Periodic paralysis is a rare condition that is usually inherited. It causes occasional episodes of severe muscle weakness. The two most common types of periodic paralysis are hypokalemic and hyperkalemic.
Periodic paralysis is a condition that is present from birth. Familial periodic paralysis is inherited, but may occur without a known family history. Periodic paralysis is caused by abnormalities of the electrolyte channels on muscles.
With the inherited form of the disorder, only one affected parent is needed to transmit the gene to the baby. Rarely, the condition occurs as a result of a noninherited genetic defect.
Factors that increase your chance of developing periodic paralysis include:
- Family history of periodic paralysis
- Thyroid disorder—high thyroid hormone levels, particularly in Asian males
Although muscle strength returns to normal between attacks, repeated episodes of weakness may lead to chronic muscle weakness later in life. The person remains alert and aware during attacks. There is no loss of sensation.
Episodes of severe weakness in the arms and legs are the major symptom. Typically, these episodes occur during sleep, early morning, or after strenuous activity. Cold, stress, and alcohol may also produce attacks. Other, less common, symptoms may include:
- Weakness in the eyelids and face muscles
- Muscle pain
- Irregular heartbeats
- Difficulty breathing or swallowing—This requires emergency care.
Some features are specific to the type of periodic paralysis.
- Potassium levels are low during attacks
- Frequency of attacks varies from daily to yearly
- Attacks usually last between 4-24 hours, but can last for several days
- Attacks usually begin in adolescence, but they can occur before age 10
- Potassium levels are high or normal during attacks
- Attacks are usually shorter, more frequent , and less severe than the hypokalemic form; breathing and swallowing difficulties are extremely rare
- Between attacks, patients often experience muscle spasms or difficulty relaxing their muscles. This condition is known as myotonia
- Attacks usually begin in early childhood
Persons with some types of periodic paralysis are at risk for a condition known as malignant hyperthermia. This can occur during the use of general anesthesia . Anyone with a family history of periodic paralysis needs to notify the anesthesiologist of this history prior to any surgery.
Because this primarily is an inherited condition, the most important part of diagnosis is obtaining a family history. Your doctor will ask about symptoms and your medical history. A physical exam will be done.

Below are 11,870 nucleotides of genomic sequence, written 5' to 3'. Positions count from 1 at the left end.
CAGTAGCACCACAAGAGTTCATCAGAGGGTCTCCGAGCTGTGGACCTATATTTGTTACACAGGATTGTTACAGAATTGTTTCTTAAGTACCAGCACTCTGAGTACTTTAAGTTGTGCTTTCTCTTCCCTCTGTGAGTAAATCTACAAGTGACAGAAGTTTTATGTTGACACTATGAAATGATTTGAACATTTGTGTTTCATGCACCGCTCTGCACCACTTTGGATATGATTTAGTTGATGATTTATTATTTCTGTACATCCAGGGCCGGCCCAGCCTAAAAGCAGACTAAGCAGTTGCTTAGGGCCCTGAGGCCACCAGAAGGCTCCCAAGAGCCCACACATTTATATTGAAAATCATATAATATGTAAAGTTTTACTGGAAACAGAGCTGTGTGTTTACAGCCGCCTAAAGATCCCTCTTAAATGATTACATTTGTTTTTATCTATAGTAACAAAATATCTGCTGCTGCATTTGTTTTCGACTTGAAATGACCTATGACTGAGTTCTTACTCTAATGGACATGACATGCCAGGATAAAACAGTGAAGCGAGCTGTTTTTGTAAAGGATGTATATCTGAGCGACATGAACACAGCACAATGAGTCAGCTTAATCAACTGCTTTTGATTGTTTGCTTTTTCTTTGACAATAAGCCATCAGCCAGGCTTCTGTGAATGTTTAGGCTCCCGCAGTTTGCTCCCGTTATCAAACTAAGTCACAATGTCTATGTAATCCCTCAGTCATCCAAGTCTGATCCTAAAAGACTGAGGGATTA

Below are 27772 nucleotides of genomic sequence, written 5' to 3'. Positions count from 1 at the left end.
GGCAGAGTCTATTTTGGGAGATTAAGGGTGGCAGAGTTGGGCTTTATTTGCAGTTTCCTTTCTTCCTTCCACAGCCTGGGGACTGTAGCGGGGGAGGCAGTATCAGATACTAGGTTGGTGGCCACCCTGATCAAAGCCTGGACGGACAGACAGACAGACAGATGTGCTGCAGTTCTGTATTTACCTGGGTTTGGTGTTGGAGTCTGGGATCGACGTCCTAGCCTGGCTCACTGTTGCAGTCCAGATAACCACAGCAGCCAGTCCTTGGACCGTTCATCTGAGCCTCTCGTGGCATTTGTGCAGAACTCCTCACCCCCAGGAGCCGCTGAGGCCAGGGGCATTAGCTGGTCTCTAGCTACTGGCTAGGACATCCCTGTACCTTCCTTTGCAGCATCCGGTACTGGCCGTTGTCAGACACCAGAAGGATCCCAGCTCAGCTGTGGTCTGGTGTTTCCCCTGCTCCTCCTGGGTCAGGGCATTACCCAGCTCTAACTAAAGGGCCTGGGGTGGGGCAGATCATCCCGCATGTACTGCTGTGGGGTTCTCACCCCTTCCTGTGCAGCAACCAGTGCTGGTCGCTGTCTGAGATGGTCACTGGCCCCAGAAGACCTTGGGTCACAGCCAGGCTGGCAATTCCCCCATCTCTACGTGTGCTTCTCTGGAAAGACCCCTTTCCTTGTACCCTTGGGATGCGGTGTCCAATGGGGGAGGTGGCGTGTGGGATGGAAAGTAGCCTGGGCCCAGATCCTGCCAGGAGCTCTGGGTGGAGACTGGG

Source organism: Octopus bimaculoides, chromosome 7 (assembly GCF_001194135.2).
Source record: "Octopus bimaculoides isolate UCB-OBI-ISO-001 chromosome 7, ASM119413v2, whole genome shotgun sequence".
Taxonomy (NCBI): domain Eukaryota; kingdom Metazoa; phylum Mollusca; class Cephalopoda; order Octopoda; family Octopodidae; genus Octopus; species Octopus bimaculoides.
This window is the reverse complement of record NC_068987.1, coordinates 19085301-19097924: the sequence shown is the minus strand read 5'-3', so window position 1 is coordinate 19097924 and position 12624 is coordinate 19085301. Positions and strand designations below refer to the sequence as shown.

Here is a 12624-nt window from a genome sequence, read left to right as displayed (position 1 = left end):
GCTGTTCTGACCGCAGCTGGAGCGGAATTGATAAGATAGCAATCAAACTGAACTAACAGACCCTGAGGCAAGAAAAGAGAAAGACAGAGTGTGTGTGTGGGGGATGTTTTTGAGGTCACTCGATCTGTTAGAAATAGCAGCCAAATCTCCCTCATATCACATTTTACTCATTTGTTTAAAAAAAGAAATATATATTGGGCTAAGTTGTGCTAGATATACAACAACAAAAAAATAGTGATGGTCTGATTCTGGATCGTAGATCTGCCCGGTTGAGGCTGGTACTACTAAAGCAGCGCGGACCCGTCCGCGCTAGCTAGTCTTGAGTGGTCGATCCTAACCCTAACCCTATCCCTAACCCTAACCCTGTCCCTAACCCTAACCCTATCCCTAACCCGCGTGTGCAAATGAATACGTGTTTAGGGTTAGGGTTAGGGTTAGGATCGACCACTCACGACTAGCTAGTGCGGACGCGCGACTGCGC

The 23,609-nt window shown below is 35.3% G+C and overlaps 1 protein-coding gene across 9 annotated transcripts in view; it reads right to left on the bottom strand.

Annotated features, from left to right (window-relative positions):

Attacks do not usually occur during an office visit. Your doctor may order several blood tests and thyroid tests to check potassium levels during an attack.
Your doctor may want to bring on an attack during an office visit. This should only be done under careful monitoring by an experienced neurologist. If an attack is triggered, several tests may be done, including:
Your muscle tissue may need to be tested. This can be done with a biopsy .
Since there is no cure for periodic paralysis, lifelong treatment is usually required. Treatment focuses on preventing attacks and relieving symptoms.
There are a few behaviors you can adopt to reduce the frequency and severity of attacks:
The type of medications prescribed depend on the type of periodic paralysis.
Medications for both hypokalemic and hyperkalemic include:
- Acetazolamide may prevent an attack by reducing the flow of potassium from the bloodstream into the cells of the body.
- Potassium may stop an attack; intravenous potassium may be prescribed for severe weakness.
- Avoiding certain commonly prescribed medications may help reduce the onset of attacks.
- If you have a thyroid condition, be sure to get treatment for it.
- Thiazide diuretics, or water pills, may be prescribed to prevent an attack.
- Glucose and insulin, or calcium carbonate may be prescribed to slow or stop an attack.
Familial periodic paralysis cannot be prevented. Because it can be inherited, genetic counseling may be advised for couples at risk of passing on the disorder.
For the hypokalemic type, attacks may be reduced by:
- Avoiding corticosteroids and glucose infusions
- Following a diet low in carbohydrates and sodium and rich in potassium
For the hyperkalemic type, attacks may be reduced by:
- Avoiding high potassium foods, fasting, and drugs known to increase potassium levels
- Engaging in regular, mild exercise
- Reviewer: Rimas Lukas, MD; Michael Woods, MD
- Review Date: 06/2013 -
- Update Date: 05/11/2013 -